After an attempt by the CAC40 to rebound above the 7,900 support level was quickly halted, the precautionary sell-offs resumed in earnest.
The CAC40 dropped -1.3% and is now threatening to finish below 7,800Pts.800Pts, with a trading volume of 2.6 billion euros, roughly double that seen at the end of May.

The annual gain is down to around +3%, compared with +10% for the Euro-Stoxx50, which is down -0.9%, under the impact of declines by BNP (-4.4%), Vinci and Kering (2.6%).

The CAC's mid-morning stall followed in the wake of heavy selling on OATs, with yields rising by almost +10pts to 3.335%, before easing abruptly to 3.25% as Jordan Bardella -potential Prime Minister on the evening of July 7- backtracked on the invalidation of the French Retirement Act and the extension of careers by 2 years.

But if the OAT is easing a little, it is widening the gap with the Bund, which is symmetrically easing -5.3 basis points, to 2.6220%.

Last Friday, the Bund was yielding 2.49% and our OATs 2.98% (i.e. a spread of 49 basis points). Today, the spread has widened to +63 basis points (i.e. +15 basis points in 48 hours).

The shockwave caused by Sunday's European election result continues to weigh on French assets (equities and bonds alike), and aversion to uncertainty seems to be continuing.

'The paralysis in terms of governability that France could face in the event of a cohabitation would constitute a further threat to the sovereign debt rating, already downgraded in recent weeks', warns Mabrouk Chetouane, Head of International Markets Strategy at Natixis IM.

Foreign investors could also adopt a wait-and-see attitude towards France", adds the analyst.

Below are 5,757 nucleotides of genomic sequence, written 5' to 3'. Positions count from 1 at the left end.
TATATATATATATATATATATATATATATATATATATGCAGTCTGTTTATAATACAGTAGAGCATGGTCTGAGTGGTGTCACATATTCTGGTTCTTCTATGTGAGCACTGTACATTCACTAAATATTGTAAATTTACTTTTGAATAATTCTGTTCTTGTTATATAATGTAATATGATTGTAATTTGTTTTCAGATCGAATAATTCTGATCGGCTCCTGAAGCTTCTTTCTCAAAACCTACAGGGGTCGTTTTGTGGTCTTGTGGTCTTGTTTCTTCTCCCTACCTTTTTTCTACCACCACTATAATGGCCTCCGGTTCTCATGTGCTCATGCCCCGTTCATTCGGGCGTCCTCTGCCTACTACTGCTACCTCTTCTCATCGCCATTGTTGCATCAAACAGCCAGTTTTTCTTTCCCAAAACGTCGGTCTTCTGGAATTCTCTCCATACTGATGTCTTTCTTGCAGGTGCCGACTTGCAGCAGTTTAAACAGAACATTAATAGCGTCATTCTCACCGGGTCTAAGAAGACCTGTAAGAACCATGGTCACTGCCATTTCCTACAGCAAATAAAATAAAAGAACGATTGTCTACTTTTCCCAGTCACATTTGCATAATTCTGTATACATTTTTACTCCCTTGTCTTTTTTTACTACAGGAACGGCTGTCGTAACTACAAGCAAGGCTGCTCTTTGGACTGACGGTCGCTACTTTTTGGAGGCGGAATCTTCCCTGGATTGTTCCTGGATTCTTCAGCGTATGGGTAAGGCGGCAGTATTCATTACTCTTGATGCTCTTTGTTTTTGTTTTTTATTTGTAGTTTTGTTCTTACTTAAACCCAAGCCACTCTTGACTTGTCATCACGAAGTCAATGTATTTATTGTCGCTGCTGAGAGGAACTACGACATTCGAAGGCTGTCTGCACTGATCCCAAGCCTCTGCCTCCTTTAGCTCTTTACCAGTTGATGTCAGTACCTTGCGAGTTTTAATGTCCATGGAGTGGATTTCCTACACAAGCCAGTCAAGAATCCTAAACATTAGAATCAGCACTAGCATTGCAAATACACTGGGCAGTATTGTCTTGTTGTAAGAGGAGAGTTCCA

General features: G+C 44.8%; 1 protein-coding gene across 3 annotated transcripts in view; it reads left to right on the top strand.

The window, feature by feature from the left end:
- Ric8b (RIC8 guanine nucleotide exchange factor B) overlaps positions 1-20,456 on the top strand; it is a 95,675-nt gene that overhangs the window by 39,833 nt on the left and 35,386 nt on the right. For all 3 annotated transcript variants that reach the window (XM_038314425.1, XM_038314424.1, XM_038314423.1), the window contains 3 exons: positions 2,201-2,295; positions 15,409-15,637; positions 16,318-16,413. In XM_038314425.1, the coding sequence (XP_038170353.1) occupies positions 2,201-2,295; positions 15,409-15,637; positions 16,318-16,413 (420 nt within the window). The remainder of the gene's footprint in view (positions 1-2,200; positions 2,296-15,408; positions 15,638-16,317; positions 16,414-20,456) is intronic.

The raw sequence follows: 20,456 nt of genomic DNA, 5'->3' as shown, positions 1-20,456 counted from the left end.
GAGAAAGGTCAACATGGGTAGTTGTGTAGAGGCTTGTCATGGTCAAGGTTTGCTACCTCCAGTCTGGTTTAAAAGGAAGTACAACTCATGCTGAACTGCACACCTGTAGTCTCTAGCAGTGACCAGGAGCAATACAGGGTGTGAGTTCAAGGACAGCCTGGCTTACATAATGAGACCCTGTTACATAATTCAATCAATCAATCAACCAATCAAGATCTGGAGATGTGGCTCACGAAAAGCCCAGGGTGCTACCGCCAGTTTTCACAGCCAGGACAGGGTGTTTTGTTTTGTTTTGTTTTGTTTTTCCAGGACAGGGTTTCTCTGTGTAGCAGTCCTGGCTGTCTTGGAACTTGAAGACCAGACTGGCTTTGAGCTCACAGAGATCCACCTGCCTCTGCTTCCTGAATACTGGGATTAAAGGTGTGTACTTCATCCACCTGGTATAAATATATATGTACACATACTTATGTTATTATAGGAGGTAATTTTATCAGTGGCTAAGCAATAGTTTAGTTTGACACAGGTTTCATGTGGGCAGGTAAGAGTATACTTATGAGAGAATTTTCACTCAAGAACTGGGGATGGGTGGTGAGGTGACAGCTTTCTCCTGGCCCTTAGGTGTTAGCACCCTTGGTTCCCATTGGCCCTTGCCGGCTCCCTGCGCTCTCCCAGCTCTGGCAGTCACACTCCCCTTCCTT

This particular political context overshadows the markets' other favorite 'subjects', starting with the Federal Reserve's monetary policy decision expected tomorrow evening.
Wall Street is cautious, with the S&P500 at -0.3% and the Dow Jones at -0.6%.

While there is absolutely no suspense as to whether rates will be maintained at 5.25/5.50, nor as to the 3-month projections (rates maintained in July), the Fed's comments on inflation will perhaps fuel hopes of an easing in September, even if this hypothesis now attracts only 47% of the vote, compared with 70% last week.

The summary of economic projections ('dot plots') should reveal that the committee has reduced its rate cut forecasts for this year.

Before that, consumer prices - to be released tomorrow before the opening - could well show that the pace of inflation leaves the central bank with little room to manoeuvre when it comes to starting to ease rates.

If the FED is 'vigilant' on inflation, then Wall Street, which just broke new records on Monday evening (S&P500 and Nasdaq), could in turn start to consolidate.

This would in turn weigh on the European indices, with the Euro-stoxx50 weakened by a -1.1% drop and a pullback below 5,000 (down to 4,960).

Some observers nonetheless point to the possibility of a rebound, with the current correction providing a good opportunity for cheap buybacks on the CAC's most prized stocks.

Chris Weston, head of research at Pepperstone, points out: "The French stock market is only marginally representative of the Hexagonean economy.

Only 15% of the sales of the index's components come from France", he adds.

Other reasons for optimism at the moment include the prospect of further economic recovery in Europe, the ECB's rate cut, and the craze surrounding technology and AI stocks.

But this is not supporting the Euro, which continues to slide, down -0.45% towards $1.0725.

Oil is catching its breath after gaining +3% on Monday, with Brent crude consolidating -0.8% towards $81.3 in London.

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